Close to the Knives
Wojnarowicz details the disabilities brought on by AIDS in hisdescriptions of the death of his mentor and former lover PeterHujar; this anticipates Wojnarowicz's own illness and disability,and the text ends with an increasingly disabled David haunted byHujar's death. Third, despite, or perhaps because of, their vastdifferences of fife, identity, and embodiment, bringing Anzafduaand Wojnarowicz together through the conjunction of bordertheory, queer theory, and disability studies will enact anddemonstrate the possibility of precisely the kinds of allianceacross, through, and within the borderlands that Anzaldua calls forin
Borderlands/La Frontera.
A seemingly unlikely, certainly non-Latina/o, ally,Wojnarowicz's life in an abstracted borderlands fulfills Anzaldua'sassertion that "[w]e have come to realize that we are not alone inour struggles nor separate nor autonomous but that we—whiteblack straight queer female male—are connected andinterdependent" ("Forward"
The fife and work ofWojnarowicz amply demonstrates the sort of alliance building, or"bridging," called for in Anzaldua's text, as well as the two radical
ANZALDUA AND WOJNAROWICZ 171anthologies that bookend it.^ Through the use of border theory,queer theory, and disability studies 1 show how bothartists/activists engage in an ongoing and mobile revisioning ofsubjectivity, consciousness, and embodiment through theirexperiences of the borderlands. Finally, I connect Anzaldua andWojnarowicz to radical philosophers Gilles Deleuze and FelixGuattari's figuration ofthe "war machine" and disability scholarsDavid T. Mitchell and Sharon L. Snyder's work on prosthesis andsubjectivity. The confluence of Anzaldua's border theory,Wojnarowicz's queer mobility, and the critical lens of disabilitystudies rearticulates what I will call "prosthetic subjectivity."Prosthetic subjectivity is always multiple, always assembled,constituted intersubjectively, and always on the move; it is alwaysalready in and as the borderlands.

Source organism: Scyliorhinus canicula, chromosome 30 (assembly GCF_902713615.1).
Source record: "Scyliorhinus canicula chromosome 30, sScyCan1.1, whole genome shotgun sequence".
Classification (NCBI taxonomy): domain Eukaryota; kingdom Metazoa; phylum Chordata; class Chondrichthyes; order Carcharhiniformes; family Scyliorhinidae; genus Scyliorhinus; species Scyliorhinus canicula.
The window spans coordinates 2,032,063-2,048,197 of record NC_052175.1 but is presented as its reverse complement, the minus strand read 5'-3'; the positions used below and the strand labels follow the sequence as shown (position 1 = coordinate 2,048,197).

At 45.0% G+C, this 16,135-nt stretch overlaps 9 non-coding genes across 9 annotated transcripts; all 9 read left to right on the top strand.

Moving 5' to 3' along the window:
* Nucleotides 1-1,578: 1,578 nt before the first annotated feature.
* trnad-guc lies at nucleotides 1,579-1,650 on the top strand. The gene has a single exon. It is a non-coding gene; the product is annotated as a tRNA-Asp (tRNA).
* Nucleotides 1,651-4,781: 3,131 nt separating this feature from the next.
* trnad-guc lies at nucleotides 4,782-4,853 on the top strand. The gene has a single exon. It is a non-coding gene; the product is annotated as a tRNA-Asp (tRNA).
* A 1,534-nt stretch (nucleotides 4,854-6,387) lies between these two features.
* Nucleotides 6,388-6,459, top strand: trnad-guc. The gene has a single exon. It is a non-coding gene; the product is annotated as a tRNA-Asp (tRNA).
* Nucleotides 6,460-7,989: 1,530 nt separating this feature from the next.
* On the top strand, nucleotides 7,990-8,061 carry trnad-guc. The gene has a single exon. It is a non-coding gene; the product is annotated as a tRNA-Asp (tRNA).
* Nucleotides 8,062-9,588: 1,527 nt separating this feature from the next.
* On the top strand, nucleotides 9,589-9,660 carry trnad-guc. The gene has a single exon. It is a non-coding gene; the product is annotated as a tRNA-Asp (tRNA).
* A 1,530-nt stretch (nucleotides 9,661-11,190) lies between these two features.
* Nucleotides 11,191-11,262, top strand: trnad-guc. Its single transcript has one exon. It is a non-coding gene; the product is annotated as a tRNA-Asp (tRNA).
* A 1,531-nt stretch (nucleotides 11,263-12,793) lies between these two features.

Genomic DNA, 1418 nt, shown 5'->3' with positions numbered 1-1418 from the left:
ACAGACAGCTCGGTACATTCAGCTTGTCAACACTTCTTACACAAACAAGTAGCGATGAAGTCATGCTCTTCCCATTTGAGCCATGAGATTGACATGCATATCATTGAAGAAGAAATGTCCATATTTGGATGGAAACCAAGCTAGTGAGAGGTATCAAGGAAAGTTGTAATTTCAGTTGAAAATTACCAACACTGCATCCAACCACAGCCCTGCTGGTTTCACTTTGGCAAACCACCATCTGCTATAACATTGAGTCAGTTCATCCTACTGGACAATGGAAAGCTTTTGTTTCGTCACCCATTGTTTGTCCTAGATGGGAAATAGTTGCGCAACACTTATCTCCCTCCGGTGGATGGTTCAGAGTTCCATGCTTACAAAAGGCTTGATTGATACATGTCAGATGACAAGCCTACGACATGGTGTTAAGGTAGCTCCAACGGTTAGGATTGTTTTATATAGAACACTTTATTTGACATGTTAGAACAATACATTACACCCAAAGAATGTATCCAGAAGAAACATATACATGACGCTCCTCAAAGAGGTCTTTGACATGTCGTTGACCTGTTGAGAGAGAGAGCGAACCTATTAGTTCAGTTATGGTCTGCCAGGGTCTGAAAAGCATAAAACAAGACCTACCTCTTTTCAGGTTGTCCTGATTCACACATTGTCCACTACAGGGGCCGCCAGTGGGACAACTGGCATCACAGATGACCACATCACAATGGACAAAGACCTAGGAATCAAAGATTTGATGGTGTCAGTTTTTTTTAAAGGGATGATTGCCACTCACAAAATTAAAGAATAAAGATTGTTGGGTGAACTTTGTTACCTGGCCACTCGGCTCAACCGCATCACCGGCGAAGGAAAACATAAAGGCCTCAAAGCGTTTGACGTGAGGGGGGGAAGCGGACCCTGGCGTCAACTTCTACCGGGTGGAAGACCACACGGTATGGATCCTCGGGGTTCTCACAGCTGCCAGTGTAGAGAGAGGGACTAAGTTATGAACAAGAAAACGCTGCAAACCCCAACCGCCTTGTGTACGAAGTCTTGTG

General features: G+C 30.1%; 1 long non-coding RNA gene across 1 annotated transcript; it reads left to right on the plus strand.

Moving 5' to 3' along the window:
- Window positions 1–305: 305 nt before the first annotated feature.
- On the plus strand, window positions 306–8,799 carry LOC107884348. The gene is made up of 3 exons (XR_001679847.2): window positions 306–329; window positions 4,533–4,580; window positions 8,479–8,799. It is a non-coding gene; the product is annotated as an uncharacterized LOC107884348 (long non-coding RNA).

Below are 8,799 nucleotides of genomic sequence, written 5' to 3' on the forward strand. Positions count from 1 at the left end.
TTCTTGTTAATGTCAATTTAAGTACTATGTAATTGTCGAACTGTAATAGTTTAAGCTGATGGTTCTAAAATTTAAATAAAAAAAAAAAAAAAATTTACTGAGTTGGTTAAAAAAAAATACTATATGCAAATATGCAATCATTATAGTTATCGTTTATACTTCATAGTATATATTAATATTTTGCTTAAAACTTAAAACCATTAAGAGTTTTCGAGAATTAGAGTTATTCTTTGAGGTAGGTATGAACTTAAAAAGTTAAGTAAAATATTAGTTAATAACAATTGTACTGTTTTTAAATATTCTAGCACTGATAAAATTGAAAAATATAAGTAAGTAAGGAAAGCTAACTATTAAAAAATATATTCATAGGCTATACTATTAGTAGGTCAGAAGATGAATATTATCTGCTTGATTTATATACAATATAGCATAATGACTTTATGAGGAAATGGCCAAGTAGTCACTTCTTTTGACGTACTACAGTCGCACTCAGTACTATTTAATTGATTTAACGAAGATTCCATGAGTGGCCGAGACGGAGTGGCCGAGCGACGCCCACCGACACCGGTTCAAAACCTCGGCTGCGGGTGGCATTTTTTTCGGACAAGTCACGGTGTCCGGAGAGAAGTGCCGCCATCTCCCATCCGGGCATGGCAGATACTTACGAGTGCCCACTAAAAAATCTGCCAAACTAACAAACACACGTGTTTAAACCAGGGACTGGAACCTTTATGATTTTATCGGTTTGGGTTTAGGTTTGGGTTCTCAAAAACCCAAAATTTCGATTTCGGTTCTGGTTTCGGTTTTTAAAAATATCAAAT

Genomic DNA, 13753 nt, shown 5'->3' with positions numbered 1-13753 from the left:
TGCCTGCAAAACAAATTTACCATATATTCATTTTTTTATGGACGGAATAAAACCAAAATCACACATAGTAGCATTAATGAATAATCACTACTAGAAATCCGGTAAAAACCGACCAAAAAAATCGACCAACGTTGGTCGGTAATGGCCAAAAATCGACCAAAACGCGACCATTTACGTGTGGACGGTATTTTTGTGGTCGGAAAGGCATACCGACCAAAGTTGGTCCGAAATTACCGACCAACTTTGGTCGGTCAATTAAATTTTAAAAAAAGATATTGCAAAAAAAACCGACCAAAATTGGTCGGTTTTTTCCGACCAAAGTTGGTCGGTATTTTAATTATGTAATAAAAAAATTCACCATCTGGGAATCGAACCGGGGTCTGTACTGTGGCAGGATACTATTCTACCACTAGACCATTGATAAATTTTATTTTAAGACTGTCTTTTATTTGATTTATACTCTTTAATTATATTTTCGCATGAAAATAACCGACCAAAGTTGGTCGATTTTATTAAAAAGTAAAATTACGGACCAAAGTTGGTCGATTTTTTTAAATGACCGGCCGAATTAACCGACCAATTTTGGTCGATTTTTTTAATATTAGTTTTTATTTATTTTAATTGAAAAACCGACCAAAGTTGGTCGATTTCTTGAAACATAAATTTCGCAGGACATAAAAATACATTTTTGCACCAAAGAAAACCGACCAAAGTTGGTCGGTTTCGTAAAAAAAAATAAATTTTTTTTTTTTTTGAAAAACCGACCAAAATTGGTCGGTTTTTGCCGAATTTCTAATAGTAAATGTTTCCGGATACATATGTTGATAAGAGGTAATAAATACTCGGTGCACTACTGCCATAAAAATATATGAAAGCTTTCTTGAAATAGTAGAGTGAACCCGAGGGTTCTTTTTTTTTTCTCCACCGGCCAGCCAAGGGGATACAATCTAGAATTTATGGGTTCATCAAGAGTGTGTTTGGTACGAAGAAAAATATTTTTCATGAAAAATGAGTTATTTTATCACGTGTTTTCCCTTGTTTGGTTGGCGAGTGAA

In 1987, upon the initial publication of
the physical borderlands and the United States moregenerally were a very different place than they are today.^ At thetime, more than seven years of Reaganite rule and the "war ondrugs"(which mostly meant the war on poor, brown people withinand outside US borders) certainly were foreclosing theborderlands. That geographic space was, however, still porous andthe movement within the US, despite multiple institutionalsurveillance and disciplining, helped produce the
consciousness elaborated by Anzaldua.Today, however, after nearly twenty years of US immigrationpolicies, neoliberal economic transactions, and never-endingrevisiting of politics based on the perception of drug trafficking(narco-politics), we can see how those borderlands have been thesubject of state and citizen anxieties.^ The defining condition ofborder politics today is the maintenance of a violent distinctionbetween "North" and "South," between "Us/US" and "Them."Since the 1990s, the US government's Operation Gatekeeper(1994), Operation Hold the Line (1995), Operation Rio Grande(1998), and Operation Safeguard (1999), have steadily increased